On SRman's Workbench

Discussion in 'Workshop Benches' started by SRman, Feb 27, 2016.

  1. SRman

    SRman Full Member

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    With the chassis being metal where the decoder was scheduled to reside, I added a layer of Kapton tape to insulate it and ensure there was no possible way of any wiring coming into contact with the bare metal. One other thing occurs to me though: the ESU decoders aren't wrapped, whereas the Zimo ones are, adding an extra layer of protection.
     
  2. SRman

    SRman Full Member

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  3. jakesdad13

    jakesdad13 Staff Member Moderator

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    Looking good, it definitely improves the look of the loco, well done. :tophat::thumbs:

    Cheer's, Pete.
     
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  4. SRman

    SRman Full Member

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    I have two Wickham trolleys from Bachmann, and both are a little light-footed, particularly noticeable on gradients such as they encountered on my friend, Doug's figure-8 layout. I decided to experiment a bit with some thin sheet lead. The first test uses slightly thicker lead than I had intended, but I may panel-beat it out a bit further to do the job properly.

    Anyway, what I have done is to glue a couple of rectangles of the lead into the roof of the trolley, to add weight over the unpowered wheels to improve electrical pickup a little. Then, I used a larger rectangle bent to represent a tarpaulin over the rather unconvincing fake ballast load. First impressions are good, although it does need some refinement, and I definitely need to use thinner lead for the future. The photos show the unpainted result, as it is now. Painting it once I am happy with the final shape will improve the look even more. The main thing is that it has vastly improved the traction of the powered wheels.

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    Wickham Trolley with Lead Load Cover - 2 by Jeffrey Lynn, on Flickr

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    Wickham Trolley with Lead Load Cover - 1 by Jeffrey Lynn, on Flickr
     
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  5. Kimbo

    Kimbo Staff Member Moderator

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    Great tip there saman :thumbup: I saw one running for the first time at the Perth show last week, they look like a very tiny thing to work on.

    Kim
     
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  6. SRman

    SRman Full Member

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    They are a bit like working on a wrist watch - all the parts are tiny, fiddly, and depend on each other to stay in place! Move one bit and several others will fall out. :avatar::avatar:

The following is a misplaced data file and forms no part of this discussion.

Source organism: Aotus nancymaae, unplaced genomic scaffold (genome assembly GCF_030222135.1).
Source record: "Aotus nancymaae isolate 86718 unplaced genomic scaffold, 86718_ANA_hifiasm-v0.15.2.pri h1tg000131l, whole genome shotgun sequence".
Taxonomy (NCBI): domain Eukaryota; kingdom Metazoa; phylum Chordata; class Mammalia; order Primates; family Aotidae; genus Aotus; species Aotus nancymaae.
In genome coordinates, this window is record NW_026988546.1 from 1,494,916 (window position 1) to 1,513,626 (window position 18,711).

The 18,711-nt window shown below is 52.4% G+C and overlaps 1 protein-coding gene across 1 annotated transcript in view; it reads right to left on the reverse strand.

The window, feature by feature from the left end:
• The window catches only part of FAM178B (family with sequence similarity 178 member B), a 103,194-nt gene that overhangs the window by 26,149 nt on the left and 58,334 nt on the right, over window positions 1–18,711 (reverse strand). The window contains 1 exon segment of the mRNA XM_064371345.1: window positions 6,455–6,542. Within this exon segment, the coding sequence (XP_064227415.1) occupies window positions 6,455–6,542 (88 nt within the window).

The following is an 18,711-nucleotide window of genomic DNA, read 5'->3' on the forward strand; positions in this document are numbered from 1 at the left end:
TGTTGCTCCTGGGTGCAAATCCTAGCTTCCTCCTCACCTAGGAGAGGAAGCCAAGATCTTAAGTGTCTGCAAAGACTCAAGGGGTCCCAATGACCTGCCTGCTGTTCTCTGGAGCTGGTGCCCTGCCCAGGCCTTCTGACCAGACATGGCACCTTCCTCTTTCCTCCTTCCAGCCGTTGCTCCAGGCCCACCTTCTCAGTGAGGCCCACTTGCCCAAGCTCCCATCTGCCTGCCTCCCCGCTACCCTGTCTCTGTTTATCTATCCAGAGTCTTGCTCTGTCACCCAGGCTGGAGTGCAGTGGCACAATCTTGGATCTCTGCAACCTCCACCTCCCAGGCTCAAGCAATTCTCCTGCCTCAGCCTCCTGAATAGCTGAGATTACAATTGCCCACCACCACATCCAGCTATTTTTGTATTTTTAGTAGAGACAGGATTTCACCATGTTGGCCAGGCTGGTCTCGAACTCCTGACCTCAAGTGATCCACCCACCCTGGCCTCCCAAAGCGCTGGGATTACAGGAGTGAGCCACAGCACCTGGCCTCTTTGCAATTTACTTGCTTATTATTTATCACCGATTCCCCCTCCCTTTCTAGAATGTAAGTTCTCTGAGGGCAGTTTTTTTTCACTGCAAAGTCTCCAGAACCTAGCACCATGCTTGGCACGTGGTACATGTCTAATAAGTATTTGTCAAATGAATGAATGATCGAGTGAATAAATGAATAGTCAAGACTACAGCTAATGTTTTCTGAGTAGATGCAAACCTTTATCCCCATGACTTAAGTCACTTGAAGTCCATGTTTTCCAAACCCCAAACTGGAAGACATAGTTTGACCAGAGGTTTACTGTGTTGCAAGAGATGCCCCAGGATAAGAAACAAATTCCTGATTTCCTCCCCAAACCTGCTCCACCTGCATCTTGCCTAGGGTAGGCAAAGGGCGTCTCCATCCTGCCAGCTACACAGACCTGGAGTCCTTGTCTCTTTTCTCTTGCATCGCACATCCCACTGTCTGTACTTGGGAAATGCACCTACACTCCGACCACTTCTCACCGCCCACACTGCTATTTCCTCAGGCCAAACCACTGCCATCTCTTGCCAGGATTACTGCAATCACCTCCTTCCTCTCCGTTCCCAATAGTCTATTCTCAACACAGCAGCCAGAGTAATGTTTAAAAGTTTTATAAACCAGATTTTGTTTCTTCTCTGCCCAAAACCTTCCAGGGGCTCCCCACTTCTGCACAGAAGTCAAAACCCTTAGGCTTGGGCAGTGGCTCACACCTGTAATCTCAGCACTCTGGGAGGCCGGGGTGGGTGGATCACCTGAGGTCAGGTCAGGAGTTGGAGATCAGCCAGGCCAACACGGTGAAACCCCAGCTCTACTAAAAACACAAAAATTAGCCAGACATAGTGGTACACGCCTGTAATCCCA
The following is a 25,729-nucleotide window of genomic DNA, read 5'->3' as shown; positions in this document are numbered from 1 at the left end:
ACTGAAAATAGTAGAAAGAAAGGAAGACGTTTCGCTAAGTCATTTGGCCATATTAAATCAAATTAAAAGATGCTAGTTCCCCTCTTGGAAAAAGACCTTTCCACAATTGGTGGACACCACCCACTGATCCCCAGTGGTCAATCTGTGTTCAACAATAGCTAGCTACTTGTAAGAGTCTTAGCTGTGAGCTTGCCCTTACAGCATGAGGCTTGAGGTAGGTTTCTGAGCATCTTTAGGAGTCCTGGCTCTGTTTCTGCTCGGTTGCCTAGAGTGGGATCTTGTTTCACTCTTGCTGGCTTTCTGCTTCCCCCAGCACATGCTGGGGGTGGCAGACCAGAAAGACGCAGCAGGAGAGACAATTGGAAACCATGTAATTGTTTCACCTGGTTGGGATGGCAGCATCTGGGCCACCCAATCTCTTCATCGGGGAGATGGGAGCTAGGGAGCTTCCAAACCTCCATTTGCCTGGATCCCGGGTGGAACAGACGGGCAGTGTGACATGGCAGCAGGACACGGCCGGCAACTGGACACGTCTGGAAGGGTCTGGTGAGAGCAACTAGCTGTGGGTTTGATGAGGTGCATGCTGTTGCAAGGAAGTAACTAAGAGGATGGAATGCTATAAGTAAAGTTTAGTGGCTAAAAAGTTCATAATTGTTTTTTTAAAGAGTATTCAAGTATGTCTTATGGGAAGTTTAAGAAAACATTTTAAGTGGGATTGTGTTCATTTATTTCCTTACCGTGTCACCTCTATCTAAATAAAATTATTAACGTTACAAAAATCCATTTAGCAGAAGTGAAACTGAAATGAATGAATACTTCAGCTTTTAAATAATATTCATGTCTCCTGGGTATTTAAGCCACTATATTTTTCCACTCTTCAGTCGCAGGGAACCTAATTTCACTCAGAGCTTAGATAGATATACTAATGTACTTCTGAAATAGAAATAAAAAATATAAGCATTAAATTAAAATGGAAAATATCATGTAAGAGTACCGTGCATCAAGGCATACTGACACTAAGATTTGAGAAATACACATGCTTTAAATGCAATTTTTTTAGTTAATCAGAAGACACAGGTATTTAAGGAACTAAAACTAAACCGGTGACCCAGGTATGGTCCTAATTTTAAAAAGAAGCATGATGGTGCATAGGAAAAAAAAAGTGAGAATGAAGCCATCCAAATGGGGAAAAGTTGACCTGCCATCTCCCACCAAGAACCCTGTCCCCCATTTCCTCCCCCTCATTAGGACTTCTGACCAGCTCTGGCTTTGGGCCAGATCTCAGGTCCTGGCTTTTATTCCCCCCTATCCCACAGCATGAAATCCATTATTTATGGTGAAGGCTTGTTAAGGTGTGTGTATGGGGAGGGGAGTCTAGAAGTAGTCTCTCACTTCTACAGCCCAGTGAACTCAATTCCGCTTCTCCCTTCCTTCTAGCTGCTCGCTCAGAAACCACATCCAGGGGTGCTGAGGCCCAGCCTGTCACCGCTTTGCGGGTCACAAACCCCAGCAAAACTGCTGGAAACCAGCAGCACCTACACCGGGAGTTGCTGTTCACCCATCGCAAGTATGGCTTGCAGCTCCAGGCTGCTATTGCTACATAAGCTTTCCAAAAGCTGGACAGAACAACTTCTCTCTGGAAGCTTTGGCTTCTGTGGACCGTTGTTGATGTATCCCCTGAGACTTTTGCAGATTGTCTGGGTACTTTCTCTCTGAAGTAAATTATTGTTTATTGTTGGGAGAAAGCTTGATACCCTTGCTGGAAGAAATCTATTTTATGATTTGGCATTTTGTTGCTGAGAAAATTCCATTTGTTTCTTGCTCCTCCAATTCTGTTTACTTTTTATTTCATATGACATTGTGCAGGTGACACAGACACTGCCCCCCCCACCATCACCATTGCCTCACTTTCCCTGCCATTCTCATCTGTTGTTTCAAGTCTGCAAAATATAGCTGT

If I do what I intend with the other Wickham trolley I have, it will involve drilling and cutting out the ballast load and replacing it with sleepers and more subtle lead bits, but will require the motor to be tied down, probably with some wire.
     
  7. Echidna

    Echidna Full Member

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    Dear SRman, I would not be overly concerned at the Sturgeon wagon having kinked or slightly misaligned hand rails, photos of the prototype by Paul Bartlett
    ( www.paulbartlett.zenfolio.com ) seems to indicate that as being a common affliction . In latter days, the wagon sides disappeared completely, probably due to the increased used of heavy machinery for loading and unloading. As an aside, modern large , heavy machinery is the main reason why track occupation these days results in a whole sections of line closed to rail traffic altogether. The large machines need a lot of room to move around , and this necessitates complete line closure. Your kits have come up well , especially as this kit is known to be difficult and fiddly. Excellent ! best wishes and regards, Echidna.
     
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  8. SRman

    SRman Full Member

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  9. SRman

    SRman Full Member

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    Jeffrey Lynn
    Just now
    I did two more name/number/works plate fittings today with the Narrow Planet etched plates. Featured this time are Hatton's Andrew Barclay 14" 0-4-0ST No. 14, 'Avril' (ex-Caledonian Railway livery), with large works plates added, and Hornby Sentinel 0-4-0 diesel No 12, 'Alberta'. I have added a little weathering to both, and managed to dislodge a little of the lining on the other side of the Sentinel, which I'll have to fix again before varnishing it.

    The 16" Andrew Barclay No. 15, and Janus No. 16 from yesterday are also in the pics.

    [​IMG]
    P_20180714_190705_vHDR_Auto by Jeffrey Lynn, on Flickr

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    P_20180714_190613_vHDR_Auto by Jeffrey Lynn, on Flickr

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    P_20180714_190629_vHDR_Auto by Jeffrey Lynn, on Flickr

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    P_20180714_190644_vHDR_Auto by Jeffrey Lynn, on Flickr

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    P_20180714_190808_vHDR_Auto by Jeffrey Lynn, on Flickr

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    P_20180714_190726_vHDR_Auto by Jeffrey Lynn, on Flickr
     
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  10. SRman

    SRman Full Member

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    For the recent exhibition at Caulfield, I had a couple of Parkside Palvan kits in reserve, but didn't get the chance to build them there, so they have been a quick diversion over the last few days at home.